Yesterday I spent well over an hour trying to get customer support from Rosetta Stone for my son’s Spanish course. It was one of the worst examples of service I have experienced. I felt as if they were telling me it was a privilege that I was allowed me to be their customer. At one time their agent told me they do support just like Apple, at which time I blurted out in laughter. I have done support with Apple, and Rosetta Stone is no Apple.
Why do so many companies have pitiful support? And, what does good support look like?
We all have customers and clients we support on a daily basis. We may not call it “support” or have a toll free number, but we are called on daily to help those who pay us.
What makes those who give good support actually, well, good.
Customer Service Best Practices
- Listen to the problem. When someone asks for help, get to their issue as soon as possible This may seem obvious, but with Rosetta Stone I spent 5 minutes giving them information before they would even ask why I was calling. Instead they should have asked about the problem first, then gotten what they needed from me.
- Listen for the frustration and stay calm. The emotional side is more critical than the actual issue. Your customer might have been driven to the point of anger or frustration. Listen for this and address it head on. I once had an issue with a contractor at my home. He would not listen. I got on the phone with his boss, the owner, and started to tell him how I felt. He listened and then calmly said “You are talking to me now, not him.” His words quickly diffused the situation by letting me know he was in fact listening.
- The buck stops here. When I call support, I expect them to deal with it, not make excuses. The customer could not care less about your company policies, your supplier issues, or other things that are beyond your control. When they call you, you are their lifeline. The customer expects you to deal with it or tell them the product will not do what they expect. Either way, an honest answer is best.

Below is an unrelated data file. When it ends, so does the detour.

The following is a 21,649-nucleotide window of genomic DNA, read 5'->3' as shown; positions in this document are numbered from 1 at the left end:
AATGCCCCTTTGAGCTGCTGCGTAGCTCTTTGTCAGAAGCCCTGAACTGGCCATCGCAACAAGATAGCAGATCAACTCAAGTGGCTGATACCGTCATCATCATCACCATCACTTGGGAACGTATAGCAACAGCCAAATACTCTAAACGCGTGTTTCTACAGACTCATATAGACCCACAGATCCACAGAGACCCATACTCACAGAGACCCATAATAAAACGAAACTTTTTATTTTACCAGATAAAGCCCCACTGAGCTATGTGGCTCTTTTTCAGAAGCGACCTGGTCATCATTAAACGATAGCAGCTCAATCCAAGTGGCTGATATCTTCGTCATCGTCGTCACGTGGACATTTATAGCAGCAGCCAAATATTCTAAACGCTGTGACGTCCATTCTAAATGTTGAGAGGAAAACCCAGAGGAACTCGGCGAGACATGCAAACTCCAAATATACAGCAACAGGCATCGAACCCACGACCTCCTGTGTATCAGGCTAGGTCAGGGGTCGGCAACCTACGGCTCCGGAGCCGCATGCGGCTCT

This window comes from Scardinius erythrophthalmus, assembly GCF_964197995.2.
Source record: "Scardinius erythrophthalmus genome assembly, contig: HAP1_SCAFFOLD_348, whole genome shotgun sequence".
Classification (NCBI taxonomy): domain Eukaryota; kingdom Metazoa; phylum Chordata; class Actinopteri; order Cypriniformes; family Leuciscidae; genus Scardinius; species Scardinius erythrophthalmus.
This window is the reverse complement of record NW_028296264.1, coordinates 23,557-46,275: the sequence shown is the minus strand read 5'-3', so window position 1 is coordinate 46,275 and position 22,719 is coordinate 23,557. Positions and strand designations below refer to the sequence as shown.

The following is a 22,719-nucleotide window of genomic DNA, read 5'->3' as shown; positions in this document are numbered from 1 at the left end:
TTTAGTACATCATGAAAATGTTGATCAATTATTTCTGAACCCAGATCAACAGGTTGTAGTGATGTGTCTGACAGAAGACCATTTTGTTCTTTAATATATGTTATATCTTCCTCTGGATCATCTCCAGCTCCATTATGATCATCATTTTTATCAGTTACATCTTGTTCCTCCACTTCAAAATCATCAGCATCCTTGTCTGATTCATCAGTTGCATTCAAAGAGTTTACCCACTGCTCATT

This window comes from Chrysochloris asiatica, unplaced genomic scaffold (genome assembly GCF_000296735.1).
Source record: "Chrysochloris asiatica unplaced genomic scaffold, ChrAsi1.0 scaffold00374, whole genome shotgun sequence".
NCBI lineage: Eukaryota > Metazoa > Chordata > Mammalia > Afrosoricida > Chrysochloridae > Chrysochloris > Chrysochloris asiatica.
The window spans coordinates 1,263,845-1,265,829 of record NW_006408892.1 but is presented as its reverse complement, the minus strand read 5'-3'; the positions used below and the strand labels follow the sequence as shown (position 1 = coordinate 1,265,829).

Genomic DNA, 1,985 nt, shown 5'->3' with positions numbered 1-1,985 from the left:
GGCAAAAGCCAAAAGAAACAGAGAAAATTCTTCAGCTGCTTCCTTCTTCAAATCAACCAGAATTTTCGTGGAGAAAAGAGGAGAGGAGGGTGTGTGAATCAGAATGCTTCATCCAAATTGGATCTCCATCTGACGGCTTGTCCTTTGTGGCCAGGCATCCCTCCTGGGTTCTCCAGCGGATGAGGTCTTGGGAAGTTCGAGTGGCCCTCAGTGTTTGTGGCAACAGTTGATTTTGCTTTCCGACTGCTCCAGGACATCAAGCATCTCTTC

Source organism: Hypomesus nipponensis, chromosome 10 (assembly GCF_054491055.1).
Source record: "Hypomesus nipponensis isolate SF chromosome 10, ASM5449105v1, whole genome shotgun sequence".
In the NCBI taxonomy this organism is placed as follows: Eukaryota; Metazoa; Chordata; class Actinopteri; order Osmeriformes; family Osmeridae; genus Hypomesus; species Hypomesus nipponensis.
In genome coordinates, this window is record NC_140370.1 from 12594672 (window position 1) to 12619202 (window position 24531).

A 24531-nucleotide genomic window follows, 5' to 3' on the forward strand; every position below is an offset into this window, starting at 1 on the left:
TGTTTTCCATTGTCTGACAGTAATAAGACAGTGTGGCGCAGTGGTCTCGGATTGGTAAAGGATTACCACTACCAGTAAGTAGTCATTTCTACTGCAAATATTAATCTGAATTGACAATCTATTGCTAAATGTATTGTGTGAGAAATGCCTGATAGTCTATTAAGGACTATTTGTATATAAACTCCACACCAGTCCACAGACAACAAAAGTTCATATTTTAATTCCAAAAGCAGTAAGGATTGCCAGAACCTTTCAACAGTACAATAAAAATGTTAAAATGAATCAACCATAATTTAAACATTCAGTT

- Empower your people. Often these excuses come up when support people have no power to really serve the customer or are just plain incompetent. Rosetta Stone seemed to be guilty of both. More than 3 people told me that they had no power to fix my software license problem. All they could do was sell me an upgrade.
- Do not try to up-sell on support. To carry on the last point, do not try to up-sell a customer who is calling for support. I totally get and believe in up-selling the customer to the next level of service. But, while they have a current problem with your service is not the time to do that. Charter Communications has been guilty of this often. While on hold to get my service working, they try to sell me more service. I just want what I am paying for to start working again!
- Make sure you resolved the problem. Before you end the conversation, make sure you have resolved the original issue and the emotions. You may not be able to solve the problem, but at this point your customer should know what options they have and what you can do for them. Of course, it is best if you have fixed their problem beyond their expectations!
Do what you say
Service is simple. Do what you say. Treat your customer like you would like to be treated. It is really that simple. And, with so many examples of poor service, you and I can excel.
Question: What examples of customer service stand out in your mind? You can leave a comment by clicking here.